Holden Crater Megabreccia: A Telltale Sign of a Sudden and Violent Event

This HiRISE image covers the southwest portion of the terraces and floor of Holden Crater situated in southwest Margaritifer Terra.

Breccia is a rock typically consisting of rock fragments of various sizes and shapes that have been broken, tumbled and cemented together in sudden geologic event (e.g., a landslide, a flashflood or even an impact-cratering event). If it were not for the dark sandy dunes dispersed throughout, this image could easily fool an expert into thinking that this image is actually a photograph of a hand sample of an impact breccia.

The prefix “mega” implies that the breccia consists of clasts, or rock fragments, that are typically bigger than a large house or a building. The rectangular megaclast near the center of the image is a colossal 50 x 25 meters (approximately 150 X 75 feet). The crater likely experienced extensive modification by running water, which is supported by observations of drainage and deposition into the crater from a large channel (Uzboi Valles) breaching Holden’s southwest rim.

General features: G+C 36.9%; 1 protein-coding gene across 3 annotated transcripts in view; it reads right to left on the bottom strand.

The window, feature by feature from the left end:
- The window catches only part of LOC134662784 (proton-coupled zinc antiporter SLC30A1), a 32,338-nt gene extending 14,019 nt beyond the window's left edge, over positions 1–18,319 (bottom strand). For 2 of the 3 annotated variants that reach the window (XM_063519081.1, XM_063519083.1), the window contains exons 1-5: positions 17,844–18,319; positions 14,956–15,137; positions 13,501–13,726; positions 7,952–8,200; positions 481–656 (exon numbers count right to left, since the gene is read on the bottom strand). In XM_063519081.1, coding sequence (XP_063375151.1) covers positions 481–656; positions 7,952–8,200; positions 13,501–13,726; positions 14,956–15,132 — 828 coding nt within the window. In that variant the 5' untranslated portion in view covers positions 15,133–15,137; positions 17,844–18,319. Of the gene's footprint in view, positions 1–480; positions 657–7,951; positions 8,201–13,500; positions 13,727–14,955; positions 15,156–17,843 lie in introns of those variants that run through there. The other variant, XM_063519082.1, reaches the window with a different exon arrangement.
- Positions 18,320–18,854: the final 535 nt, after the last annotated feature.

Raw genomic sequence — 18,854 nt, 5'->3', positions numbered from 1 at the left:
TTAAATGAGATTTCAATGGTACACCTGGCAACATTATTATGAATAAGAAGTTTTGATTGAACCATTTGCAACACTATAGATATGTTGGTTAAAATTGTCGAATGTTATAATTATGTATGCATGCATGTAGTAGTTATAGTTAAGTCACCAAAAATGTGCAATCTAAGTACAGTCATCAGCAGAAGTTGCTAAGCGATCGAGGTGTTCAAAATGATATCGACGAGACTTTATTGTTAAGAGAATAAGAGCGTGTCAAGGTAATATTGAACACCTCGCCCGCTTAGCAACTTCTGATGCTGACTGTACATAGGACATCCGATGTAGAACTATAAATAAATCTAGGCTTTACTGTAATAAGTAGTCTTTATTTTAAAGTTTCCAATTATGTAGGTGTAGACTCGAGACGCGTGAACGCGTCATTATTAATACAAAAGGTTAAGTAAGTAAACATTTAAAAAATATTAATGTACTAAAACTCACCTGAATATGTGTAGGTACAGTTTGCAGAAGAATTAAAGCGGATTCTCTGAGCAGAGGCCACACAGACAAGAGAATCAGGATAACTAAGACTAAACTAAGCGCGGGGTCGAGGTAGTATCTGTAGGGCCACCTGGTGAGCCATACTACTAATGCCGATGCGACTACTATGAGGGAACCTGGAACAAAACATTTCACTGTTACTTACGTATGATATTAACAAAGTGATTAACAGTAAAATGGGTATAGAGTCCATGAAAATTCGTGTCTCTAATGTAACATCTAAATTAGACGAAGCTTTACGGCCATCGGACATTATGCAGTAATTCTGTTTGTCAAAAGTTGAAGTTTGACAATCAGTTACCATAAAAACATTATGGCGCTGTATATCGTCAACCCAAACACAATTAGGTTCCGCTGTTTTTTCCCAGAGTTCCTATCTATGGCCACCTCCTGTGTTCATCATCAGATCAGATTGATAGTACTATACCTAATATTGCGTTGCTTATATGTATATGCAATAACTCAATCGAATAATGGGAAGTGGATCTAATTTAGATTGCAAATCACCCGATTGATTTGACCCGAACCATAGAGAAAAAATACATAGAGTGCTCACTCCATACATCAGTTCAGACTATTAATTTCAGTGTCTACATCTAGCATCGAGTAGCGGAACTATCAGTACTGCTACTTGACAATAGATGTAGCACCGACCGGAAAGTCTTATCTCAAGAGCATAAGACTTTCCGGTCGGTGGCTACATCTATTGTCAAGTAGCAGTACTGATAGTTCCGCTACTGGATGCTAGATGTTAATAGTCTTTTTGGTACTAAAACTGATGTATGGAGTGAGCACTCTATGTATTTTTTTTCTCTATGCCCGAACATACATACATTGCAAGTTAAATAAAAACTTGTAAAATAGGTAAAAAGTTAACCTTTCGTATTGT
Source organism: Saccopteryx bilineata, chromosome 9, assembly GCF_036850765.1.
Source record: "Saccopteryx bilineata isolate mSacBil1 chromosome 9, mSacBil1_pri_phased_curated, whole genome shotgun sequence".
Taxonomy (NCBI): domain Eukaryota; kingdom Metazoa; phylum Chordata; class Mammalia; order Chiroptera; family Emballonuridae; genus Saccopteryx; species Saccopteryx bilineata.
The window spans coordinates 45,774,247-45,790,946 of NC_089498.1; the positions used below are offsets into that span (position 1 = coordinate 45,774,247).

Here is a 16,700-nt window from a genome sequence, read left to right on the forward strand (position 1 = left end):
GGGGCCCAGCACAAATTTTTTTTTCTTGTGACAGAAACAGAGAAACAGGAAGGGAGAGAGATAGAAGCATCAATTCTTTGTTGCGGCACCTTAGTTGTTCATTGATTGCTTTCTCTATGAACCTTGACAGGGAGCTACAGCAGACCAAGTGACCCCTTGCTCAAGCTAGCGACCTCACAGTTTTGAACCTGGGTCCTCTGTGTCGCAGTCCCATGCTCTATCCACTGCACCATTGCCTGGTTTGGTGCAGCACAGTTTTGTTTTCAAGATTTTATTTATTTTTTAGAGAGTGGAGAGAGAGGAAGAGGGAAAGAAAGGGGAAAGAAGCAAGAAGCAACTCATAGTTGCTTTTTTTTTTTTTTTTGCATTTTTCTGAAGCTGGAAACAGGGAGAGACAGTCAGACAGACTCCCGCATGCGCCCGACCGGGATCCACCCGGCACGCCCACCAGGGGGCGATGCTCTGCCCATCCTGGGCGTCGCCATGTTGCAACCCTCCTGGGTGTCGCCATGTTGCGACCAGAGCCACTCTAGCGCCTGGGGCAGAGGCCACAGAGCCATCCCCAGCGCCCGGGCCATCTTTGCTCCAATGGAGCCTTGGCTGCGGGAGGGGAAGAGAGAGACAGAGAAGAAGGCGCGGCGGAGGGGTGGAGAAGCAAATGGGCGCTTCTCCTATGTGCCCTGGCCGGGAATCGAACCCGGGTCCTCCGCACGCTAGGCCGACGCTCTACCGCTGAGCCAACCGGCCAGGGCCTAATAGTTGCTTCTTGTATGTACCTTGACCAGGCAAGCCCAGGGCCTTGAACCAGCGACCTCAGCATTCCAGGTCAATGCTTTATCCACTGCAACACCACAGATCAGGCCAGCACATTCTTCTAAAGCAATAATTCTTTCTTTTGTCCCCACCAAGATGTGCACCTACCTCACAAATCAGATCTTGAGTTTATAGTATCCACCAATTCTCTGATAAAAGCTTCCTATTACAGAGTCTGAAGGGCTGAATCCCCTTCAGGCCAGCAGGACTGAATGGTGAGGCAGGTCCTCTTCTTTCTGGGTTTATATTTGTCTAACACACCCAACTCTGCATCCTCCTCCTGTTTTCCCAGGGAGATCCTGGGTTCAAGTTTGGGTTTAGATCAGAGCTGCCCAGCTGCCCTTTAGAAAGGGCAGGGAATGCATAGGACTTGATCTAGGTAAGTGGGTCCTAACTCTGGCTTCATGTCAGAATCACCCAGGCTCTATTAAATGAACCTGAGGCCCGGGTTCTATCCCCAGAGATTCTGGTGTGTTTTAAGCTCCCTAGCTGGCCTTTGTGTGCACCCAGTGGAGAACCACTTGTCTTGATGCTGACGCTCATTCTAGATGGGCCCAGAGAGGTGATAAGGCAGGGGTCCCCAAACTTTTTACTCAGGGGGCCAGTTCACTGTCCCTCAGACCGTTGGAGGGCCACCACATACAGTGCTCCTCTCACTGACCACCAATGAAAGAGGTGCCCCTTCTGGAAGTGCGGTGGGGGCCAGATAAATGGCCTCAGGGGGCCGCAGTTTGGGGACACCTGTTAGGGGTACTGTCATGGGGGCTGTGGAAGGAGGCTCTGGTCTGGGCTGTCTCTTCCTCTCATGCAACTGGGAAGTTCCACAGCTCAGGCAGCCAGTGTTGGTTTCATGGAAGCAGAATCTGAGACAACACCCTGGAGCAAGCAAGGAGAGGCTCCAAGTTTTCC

While it is possible that the megabreccia formed from a catastrophic release of water into the crater, a more likely possibility is that it formed from the impact that created the approximately 150 kilometer-in-diameter Holden Crater. Popigai Crater, a terrestrial crater of half the size of Holden, possesses a similar occurrence of megabreccia with a comparable range in megaclast size to the Holden Crater example.

An impact-generated megabreccia deposit, as observed in terrestrial craters, typically lies beneath the crater floor, so the exhumation of the megabreccia may be the result of down-cutting and erosion of water that once flowed through Uzboi Valles.

Written by: Livio Tornabene   (16 December 2009)

More info and image formats at http://hirise.lpl.arizona.edu/PSP_001666_1530

Image: NASA/JPL/University of Arizona